There are at this agency (Coast Reservation: Siletz Agency) some fourteen tribes and parts of tribes of Indians, numbering , in the aggregate, at the time I took charge, about 2,000. Separate treaties were made with all of these different tribes in 1855, at the conclusion of what is known as the “Rogue-river war.” (actually concluded summer 1856) Some of these treaties have been, in part, confirmed and complied with by the United States Government, but most of them have been entirely and persistently disregarded (Truth!).  In expectation, however, of the immediate ratification of all the stipulations entered into, the Indians were all removed from their lands in the Rogue -river country to Siletz Reservation at the close of the war above referred to (Actually, it was the coastal tribes and the treaty is the Coast Treaty, some of the tribes were from Rogue river, there are other Rogue river tribes that have two other ratified treaties). Here they have been kept ever since as prisoners of war (emphasis mine, accurate situation, even though the tribes not paid and who suffered the most were mostly not involved in any war. Tribes involved in the war, other Rogue River confederacy tribes, may have lost their claims to the treaty, even if they went to war to protect and save their people. This is a question that remains to be proved. ), supported by a removal and subsistence fund, appropriations for which, varying from $10,000 to $30,000, have been annually made by Congress.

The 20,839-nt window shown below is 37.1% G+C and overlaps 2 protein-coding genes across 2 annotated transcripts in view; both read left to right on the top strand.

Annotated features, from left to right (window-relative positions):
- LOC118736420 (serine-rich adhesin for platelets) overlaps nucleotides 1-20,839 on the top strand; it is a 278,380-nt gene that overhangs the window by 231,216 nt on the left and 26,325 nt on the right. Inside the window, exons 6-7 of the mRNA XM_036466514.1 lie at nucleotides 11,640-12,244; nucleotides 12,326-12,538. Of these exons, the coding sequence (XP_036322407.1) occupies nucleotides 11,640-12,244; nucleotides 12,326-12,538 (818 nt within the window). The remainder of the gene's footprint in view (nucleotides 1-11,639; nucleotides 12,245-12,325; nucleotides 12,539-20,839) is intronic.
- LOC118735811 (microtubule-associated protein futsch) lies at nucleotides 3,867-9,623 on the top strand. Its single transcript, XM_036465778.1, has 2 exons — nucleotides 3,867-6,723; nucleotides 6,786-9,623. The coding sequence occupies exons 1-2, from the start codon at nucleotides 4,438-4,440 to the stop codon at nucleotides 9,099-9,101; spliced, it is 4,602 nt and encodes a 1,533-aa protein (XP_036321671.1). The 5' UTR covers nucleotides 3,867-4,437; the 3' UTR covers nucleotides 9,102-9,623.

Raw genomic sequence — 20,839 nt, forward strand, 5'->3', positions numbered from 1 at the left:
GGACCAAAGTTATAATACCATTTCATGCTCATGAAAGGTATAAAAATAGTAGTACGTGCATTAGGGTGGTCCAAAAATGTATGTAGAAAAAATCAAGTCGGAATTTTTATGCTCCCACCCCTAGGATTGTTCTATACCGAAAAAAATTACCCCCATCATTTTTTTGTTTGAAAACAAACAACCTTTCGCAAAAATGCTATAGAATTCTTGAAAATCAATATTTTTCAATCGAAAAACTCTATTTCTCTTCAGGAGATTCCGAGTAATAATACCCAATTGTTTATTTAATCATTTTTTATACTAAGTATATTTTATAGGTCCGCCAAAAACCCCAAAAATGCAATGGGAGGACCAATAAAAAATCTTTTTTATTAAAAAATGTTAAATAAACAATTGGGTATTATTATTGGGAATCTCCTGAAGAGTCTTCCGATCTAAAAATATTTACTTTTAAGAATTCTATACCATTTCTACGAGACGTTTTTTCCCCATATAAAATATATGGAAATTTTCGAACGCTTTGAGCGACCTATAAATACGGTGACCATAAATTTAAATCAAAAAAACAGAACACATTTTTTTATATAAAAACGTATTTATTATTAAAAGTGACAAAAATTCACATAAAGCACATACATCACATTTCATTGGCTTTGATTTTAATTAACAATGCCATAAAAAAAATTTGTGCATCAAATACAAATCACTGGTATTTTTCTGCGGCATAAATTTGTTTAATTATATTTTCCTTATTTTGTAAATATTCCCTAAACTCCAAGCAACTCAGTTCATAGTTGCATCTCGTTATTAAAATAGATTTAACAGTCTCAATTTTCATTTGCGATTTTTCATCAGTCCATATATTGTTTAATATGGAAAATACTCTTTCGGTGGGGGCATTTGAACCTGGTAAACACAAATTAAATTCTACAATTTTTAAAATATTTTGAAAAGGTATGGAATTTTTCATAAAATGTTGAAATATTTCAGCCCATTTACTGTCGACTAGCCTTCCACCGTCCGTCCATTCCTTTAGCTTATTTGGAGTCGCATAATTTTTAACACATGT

For sixteen years this scant, irregular, and uncertain charity, doled out to them from time to time, has been the only evidence they have received that they were not utterly forgotten by the Government. For sixteen years they have been fed upon promises that were made only to be broken, and their hearts have sickened with “hope deferred.”  For Sixteen years they have seen the white man gathering in annually his golden harvests from the lands which they surrendered; and for all those sixteen long, weary years they have waited, and waited in vain, for the fulfilment of the solemn pledges with which the white man bought those lands (the lands were taken without payment, and white people made much wealth off of their lands).

What wonder is it that, suspicious and distrustful as they are by nature, they should, under such tuition, cease to have any faith in the white man’s word, or to heed his solemn preachments about education and civilization? Who can blame them if, after such an experience, they come to regard the whole white race, from the Great Father down, as a race of liars and cheats, using their superior knowledge to defraud the poor Indian? And is it amazing that, with such an eminent example before them, they should use every possible exertion to escape from the restraints which, as they believe, the white man had imposed upon them only for the purpose of defrauding them?  In my judgement it is safe to assert that by far the greater part of their restiveness and indocility is justly attributable to this cause. I am fully satisfied that it has more than doubled the difficulty of controlling and managing them for the past eight years. So thoroughly have I appreciated this fact, that I have again and again urged, in my annual reports, the necessity of entering into treaties with the Indians at this agency who are not now parties to any stipulations.

Feeling as I do the neglect with which these Indians have been treated in this particular has been most unwise as well as grossly unjust, I cannot permit this last opportunity of expressing myself officially on the subject to pass without again earnestly urging a speedy correction of this grievous error and wrong. (A.B. Meacham Report of October 1, 1871 Yaquina Agency; Wigwam and Warpath 686-687)